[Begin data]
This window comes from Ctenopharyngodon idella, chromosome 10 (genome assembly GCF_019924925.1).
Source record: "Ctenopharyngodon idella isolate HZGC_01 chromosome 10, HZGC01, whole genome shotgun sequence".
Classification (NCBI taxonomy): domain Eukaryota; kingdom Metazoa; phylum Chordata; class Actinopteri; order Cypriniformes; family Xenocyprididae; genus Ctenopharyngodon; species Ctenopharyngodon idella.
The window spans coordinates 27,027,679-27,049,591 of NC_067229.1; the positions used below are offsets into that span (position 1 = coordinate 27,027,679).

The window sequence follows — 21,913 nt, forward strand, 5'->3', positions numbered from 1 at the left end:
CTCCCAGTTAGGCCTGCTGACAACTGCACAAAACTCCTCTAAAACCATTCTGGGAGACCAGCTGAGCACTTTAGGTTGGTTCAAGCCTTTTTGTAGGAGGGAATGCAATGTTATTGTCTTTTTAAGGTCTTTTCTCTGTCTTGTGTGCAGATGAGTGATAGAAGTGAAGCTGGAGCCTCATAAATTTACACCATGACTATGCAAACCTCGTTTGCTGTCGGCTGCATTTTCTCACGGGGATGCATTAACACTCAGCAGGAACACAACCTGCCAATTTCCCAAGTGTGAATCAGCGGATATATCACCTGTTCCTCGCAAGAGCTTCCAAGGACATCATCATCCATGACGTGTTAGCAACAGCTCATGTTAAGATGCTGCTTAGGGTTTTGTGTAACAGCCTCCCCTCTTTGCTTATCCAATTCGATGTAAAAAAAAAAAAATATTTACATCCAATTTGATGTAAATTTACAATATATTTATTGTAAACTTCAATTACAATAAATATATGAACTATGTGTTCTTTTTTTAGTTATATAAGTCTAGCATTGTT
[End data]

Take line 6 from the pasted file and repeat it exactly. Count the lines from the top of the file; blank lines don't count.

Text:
CTCCCAGTTAGGCCTGCTGACAACTGCACAAAACTCCTCTAAAACCATTCTGGGAGACCAGCTGAGCACTTTAGGTTGGTTCAAGCCTTTTTGTAGGAGGGAATGCAATGTTATTGTCTTTTTAAGGTCTTTTCTCTGTCTTGTGTGCAGATGAGTGATAGAAGTGAAGCTGGAGCCTCATAAATTTACACCATGACTATGCAAACCTCGTTTGCTGTCGGCTGCATTTTCTCACGGGGATGCATTAACACTCAGCAGGAACACAACCTGCCAATTTCCCAAGTGTGAATCAGCGGATATATCACCTGTTCCTCGCAAGAGCTTCCAAGGACATCATCATCCATGACGTGTTAGCAACAGCTCATGTTAAGATGCTGCTTAGGGTTTTGTGTAACAGCCTCCCCTCTTTGCTTATCCAATTCGATGTAAAAAAAAAAAAATATTTACATCCAATTTGATGTAAATTTACAATATATTTATTGTAAACTTCAATTACAATAAATATATGAACTATGTGTTCTTTTTTTAGTTATATAAGTCTAGCATTGTT